If you have one office using the web, you may get by with a cable modem or a low- cost 10-megabyte circuit. Company headquarters should have high-speed Internet access such as gigabit Ethernet, Metro Ethernet or some other high-speed dedicated circuit. While all offer high speeds, they also need to be capable of supporting multiple diverse connections. A cable modem would not be able to accomplish this.
In some situations, there is a high price to pay for bringing in an inexpensive circuit or cable modem. Oftentimes, a lower monthly rate comes with the realization that you are sharing bandwidth with many different tenants and offices. During peak hours, your connection may slow down, even though you subscribe to a cable modem with a thirty-megabyte connection. Many cable companies only deliver a set amount of bandwidth within a community. The bandwidth branches off to the multiple buildings, offices and tenants within them. The 30-meg speed you are capped out sounds good but it is possible that you will never reach that speed during organization hours. If you expect 30 but only get 6, will you have problems?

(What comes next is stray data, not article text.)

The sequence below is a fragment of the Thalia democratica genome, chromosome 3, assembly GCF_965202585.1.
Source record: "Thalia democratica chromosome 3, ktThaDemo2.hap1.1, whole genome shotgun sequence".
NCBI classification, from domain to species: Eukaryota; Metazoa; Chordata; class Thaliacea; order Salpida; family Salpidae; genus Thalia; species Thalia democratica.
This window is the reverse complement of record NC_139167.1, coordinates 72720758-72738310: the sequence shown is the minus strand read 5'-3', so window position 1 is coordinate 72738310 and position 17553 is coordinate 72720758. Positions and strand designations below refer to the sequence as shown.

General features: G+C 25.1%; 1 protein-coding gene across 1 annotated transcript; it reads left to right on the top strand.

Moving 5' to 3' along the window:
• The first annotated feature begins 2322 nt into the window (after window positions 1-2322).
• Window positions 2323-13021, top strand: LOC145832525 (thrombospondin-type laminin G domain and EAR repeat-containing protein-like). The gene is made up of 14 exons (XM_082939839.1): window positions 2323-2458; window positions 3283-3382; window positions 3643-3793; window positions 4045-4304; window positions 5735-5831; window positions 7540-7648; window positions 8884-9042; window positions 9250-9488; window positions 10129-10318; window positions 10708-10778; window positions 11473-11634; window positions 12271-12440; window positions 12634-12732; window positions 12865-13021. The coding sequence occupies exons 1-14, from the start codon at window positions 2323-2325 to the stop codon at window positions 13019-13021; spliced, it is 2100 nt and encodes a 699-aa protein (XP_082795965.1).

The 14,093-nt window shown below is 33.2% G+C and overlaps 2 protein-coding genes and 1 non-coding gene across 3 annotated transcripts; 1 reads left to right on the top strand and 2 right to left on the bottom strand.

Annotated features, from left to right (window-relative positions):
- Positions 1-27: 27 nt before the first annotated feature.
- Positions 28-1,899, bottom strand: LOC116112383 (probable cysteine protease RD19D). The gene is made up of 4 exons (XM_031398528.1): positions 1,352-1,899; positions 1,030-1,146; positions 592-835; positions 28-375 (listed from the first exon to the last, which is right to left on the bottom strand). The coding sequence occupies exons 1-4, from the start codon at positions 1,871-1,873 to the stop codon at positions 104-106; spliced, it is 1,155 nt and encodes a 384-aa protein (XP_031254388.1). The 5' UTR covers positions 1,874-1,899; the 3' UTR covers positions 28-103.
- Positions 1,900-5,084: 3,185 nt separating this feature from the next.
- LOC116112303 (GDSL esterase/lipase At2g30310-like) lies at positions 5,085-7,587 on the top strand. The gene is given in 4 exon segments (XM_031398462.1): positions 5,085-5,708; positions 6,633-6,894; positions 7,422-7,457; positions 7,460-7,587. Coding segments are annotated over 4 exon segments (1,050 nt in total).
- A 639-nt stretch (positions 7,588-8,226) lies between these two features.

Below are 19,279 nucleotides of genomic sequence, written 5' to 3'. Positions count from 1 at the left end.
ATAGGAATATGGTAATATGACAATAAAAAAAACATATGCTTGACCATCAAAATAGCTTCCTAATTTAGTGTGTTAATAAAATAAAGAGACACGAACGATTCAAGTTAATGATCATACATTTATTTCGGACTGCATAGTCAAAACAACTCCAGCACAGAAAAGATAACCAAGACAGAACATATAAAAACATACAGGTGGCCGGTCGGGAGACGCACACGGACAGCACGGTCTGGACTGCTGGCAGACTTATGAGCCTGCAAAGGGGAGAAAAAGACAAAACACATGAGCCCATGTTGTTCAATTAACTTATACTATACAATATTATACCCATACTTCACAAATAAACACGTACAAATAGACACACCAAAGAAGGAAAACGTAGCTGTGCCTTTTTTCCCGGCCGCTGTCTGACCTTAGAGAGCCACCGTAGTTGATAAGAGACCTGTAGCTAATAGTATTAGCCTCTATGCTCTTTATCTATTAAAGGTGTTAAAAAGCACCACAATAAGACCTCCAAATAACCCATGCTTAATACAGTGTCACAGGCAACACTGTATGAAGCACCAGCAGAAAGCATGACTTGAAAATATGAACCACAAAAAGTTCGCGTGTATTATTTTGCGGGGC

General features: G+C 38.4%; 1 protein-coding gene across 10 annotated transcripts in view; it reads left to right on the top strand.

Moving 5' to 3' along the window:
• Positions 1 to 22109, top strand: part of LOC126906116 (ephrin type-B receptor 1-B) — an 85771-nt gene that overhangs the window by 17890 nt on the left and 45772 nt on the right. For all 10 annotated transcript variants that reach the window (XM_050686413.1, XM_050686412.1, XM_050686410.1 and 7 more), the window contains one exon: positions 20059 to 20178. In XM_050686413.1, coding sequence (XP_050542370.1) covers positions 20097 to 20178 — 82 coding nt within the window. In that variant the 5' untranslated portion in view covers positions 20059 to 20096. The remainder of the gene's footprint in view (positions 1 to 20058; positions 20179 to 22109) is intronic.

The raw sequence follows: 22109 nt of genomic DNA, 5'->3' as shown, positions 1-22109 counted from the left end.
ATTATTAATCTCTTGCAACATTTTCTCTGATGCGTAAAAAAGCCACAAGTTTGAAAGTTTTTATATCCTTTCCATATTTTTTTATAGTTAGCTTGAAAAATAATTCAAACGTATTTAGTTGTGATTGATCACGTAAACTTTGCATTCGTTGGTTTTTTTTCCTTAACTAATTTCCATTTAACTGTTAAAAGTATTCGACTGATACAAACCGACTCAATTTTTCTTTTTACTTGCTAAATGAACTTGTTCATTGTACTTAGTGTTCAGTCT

Guaranteed bandwidth and dedicated bandwidth are solutions that some carriers offer. In this case, your company receives full allocation of bandwidth. There is no sharing with any outsiders. The full capacity of your circuit should be attainable during all hours regardless of neighboring buildings, people or offices.